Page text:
This team does excellent work in increasing awareness about sepsis, even amongst health care personnel! I wished they had been in existence longer so that my youngest son could have lived! I very much appreciate their continued education to prevent recurrences with our current loved ones.
I am do glad that I discovered Sepsis Alliance. This is a great organization of survivors and of outreach.
AS soon as I found them I felt less alone and I also gained the courage to share my story here locally in Rhode Island with local newspapers. I am trying to make people aware of Sepsis and am also using my blog on Blogger "Back in the Bucket" to make more people world-wide aware of this global threat.to out health.
I'm so thankful for the service, care, dedication and information provided by the people at Sepsis Alliance. I was thought to be in excellent health at 37 years old, when out of nowhere 6 months ago I fell ill with a racing heartbeat, mental decline, fever. After two days in the hospital I learned what sepsis was, however to this day I don't know what caused it or why it happened. I never heard about sepsis until I almost became just another statistic. I've turned to Sepsis Alliance many times since then and I educate as many people about sepsis as possible now. Take care of yourselves.
I have worked with Sepsis Alliance in two capacities--as a source for content to develop community awareness campaigns for my company and as a vehicle to share my personal story about losing my father to sepsis. They are extremely knowledgeable on the topic and committed to eradicating this horrible disease. Everyone I have dealt with is professional and caring, and the resources they provide are top-notch. They are passionate about their cause, and it shows.
As a sepsis survivor, I'm excited to see the Sepsis Alliance raising awareness to educate and protect the public!
My name is Shaun Wertz,
My sepsis story begins in late February of 2019. As I was laid up in a hospital in south Florida recovering from a serious 3rd burn covering about 20% of my body. I started to notice I was not only feeling the pain of the burn, but also starting to get bouts of fevers, and shakes. My shakes started to be constant and uncontrollable, and my fevers began to spike. My health care providers became increasingly more concerned as well as myself.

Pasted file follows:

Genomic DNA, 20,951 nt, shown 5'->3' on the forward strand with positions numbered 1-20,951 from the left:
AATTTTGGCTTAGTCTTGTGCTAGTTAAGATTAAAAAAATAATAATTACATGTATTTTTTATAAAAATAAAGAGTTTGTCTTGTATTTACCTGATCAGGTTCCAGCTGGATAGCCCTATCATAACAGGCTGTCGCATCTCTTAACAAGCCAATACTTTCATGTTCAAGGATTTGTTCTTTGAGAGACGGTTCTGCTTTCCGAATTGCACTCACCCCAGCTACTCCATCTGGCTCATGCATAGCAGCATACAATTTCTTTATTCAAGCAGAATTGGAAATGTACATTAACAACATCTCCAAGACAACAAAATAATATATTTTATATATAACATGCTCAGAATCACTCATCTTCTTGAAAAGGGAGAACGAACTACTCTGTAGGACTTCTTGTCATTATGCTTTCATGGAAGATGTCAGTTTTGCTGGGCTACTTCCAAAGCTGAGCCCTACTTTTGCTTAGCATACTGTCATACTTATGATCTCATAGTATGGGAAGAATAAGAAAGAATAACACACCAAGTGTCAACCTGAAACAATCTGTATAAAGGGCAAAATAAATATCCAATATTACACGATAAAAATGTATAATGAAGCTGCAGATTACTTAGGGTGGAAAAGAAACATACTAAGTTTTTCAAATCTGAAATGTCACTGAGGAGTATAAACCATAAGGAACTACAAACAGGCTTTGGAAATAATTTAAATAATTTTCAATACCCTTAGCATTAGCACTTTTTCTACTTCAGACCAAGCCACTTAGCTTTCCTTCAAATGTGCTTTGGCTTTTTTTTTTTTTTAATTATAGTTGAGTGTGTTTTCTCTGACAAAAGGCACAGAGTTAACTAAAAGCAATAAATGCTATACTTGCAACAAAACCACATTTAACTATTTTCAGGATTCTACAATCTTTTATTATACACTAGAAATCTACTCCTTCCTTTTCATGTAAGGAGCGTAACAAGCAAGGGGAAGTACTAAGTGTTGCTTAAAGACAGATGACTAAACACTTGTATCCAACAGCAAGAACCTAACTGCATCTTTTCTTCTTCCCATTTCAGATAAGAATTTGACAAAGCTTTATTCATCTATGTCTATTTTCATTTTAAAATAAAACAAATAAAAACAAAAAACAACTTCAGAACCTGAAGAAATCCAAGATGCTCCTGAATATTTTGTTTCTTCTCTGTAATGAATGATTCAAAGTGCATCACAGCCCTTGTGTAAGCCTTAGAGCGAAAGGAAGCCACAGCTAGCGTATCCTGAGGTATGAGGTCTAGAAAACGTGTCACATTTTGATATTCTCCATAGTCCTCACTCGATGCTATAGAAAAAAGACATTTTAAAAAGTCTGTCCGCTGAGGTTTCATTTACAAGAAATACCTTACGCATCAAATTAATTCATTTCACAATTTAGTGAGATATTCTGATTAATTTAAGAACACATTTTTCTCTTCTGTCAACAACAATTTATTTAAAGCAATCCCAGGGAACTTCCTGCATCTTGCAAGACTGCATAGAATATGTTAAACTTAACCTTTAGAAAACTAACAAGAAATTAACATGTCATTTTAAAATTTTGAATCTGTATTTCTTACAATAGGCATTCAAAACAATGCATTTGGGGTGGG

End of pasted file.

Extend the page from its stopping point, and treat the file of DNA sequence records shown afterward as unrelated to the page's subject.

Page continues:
My doctors contacted the in-house intensivist who came up to see and speak with me in the burn ward. He began to tell me I was septic and that I was being moved to the ICU for more intensive treatment. I was scheduled for surgery the following morning to cover my wounds with a skin graft, and about that point my memory goes blank and I only remember tiny bits and pieces until I came too about a week later. Only accounts from loved ones, medical records, and my amazing army of health care providers tell the true devastation that septic shock had on my body.
After surgery my blood pressure began to drop. I had lost so much blood I needed several blood transfusions. My kidneys had failed, and I lost my ability to breathe on my own. They had to intubate me and put me in a medically induced coma for 6 days by dripping propofol into my system to keep me asleep so my body could heal. As well, they pumped vasopressors, antibiotics, and IV fluids through me to try and clean out my system from the infection. The only bits and pieces I remember during those 6 days were waking up with my hands tied to the bed rail because I was trying to pull the tube out of my throat because it felt like I was choking, but couldn’t. I remember being terrified because I had no idea what was going on, but only to succumb to the propofol and fall back to sleep. After that week in that terrible situation I finally came to, and began to find out exactly what happened to my body. I’m a testament to how devastating sepsis and septic shock can be to a human body. But more importantly how amazing my doctors and nurses were! They saved my life, and without their quick and decisive actions, I wouldn’t be here today to share my story. Quickness I’ve come to learn, is absolute and paramount to treating sepsis! Because it can go from bad to destructive in very little time if not noticed and treated quickly. My parting words are these. If you feel you may be septic you need to speak up and find help immediately, because if not it could be your last regret.